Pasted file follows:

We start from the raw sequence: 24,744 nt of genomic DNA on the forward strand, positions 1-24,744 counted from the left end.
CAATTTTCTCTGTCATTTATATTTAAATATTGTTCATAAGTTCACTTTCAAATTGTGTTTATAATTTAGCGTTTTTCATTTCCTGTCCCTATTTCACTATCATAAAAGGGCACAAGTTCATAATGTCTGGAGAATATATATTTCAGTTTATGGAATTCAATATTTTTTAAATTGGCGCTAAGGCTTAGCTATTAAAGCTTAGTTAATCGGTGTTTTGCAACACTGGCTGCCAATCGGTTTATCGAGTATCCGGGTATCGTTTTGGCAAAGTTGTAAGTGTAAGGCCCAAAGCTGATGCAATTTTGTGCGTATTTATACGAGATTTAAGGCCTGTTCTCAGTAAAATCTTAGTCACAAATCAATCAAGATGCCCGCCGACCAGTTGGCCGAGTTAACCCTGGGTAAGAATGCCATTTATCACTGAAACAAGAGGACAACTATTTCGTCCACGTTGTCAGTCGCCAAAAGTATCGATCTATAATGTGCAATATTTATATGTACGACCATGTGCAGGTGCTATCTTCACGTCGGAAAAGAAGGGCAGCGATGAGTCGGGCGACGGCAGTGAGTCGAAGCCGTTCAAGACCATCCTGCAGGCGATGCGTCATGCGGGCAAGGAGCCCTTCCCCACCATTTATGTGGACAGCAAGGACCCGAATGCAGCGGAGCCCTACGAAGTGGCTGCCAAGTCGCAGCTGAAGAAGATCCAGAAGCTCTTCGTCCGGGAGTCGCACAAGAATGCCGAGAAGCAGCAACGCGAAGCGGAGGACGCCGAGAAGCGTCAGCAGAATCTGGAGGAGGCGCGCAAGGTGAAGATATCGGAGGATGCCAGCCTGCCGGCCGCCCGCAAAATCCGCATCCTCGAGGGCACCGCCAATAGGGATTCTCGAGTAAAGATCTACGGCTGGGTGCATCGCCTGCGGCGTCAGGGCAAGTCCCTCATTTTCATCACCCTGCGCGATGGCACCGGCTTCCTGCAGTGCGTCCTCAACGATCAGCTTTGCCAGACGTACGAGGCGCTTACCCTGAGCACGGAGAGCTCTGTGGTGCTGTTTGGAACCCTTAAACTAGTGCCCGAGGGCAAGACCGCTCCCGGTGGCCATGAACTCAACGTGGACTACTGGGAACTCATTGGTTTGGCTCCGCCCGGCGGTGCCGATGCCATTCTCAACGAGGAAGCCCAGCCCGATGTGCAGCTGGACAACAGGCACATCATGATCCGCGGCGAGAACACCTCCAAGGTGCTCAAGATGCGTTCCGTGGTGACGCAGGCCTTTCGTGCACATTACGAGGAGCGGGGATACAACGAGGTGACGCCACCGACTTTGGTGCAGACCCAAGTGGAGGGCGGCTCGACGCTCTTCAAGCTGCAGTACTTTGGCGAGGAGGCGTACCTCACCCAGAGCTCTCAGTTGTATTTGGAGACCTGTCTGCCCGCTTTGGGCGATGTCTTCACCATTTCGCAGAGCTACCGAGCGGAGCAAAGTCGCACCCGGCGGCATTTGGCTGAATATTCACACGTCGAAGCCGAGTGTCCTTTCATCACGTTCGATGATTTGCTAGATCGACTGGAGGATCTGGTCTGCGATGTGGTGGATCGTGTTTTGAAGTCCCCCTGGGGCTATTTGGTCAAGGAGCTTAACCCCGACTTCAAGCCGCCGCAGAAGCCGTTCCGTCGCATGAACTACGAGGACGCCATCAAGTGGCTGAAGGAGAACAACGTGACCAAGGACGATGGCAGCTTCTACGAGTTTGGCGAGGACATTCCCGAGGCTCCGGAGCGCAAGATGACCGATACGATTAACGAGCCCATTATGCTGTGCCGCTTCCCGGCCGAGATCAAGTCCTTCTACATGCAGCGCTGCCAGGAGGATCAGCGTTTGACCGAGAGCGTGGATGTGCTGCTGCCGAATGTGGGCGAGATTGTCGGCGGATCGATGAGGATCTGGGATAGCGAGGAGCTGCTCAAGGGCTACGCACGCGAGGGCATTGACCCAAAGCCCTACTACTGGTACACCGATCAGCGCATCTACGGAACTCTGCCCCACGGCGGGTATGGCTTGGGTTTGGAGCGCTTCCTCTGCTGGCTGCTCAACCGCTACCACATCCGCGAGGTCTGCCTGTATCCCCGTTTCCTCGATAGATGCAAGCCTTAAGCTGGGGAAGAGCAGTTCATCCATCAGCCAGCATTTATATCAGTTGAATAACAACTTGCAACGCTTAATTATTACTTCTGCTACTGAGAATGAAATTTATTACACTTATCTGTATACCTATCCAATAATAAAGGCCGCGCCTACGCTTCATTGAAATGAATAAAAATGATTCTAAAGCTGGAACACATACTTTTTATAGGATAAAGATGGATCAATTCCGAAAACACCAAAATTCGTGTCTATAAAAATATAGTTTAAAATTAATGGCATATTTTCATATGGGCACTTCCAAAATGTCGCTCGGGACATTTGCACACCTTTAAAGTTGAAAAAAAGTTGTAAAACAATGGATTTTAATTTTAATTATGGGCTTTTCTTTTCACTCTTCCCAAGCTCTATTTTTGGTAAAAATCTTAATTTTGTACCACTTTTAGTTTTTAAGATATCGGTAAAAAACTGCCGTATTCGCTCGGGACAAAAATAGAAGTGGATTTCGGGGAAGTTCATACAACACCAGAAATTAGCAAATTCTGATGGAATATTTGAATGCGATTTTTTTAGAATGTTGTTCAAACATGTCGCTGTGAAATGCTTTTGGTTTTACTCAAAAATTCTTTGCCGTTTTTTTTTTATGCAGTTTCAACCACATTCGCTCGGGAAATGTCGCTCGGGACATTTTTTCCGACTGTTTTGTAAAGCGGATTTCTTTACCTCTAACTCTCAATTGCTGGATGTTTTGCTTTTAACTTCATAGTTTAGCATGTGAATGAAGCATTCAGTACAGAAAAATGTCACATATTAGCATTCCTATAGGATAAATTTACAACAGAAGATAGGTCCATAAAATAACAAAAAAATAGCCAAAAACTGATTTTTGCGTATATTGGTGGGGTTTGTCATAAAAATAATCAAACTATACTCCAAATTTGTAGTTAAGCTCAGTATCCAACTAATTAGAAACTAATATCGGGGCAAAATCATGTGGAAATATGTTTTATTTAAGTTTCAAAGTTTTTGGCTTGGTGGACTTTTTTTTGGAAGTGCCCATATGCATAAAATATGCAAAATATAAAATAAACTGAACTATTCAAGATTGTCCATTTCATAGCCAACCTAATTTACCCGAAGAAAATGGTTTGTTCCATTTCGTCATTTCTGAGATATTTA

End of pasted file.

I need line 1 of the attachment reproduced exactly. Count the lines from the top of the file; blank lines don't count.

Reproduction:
We start from the raw sequence: 24,744 nt of genomic DNA on the forward strand, positions 1-24,744 counted from the left end.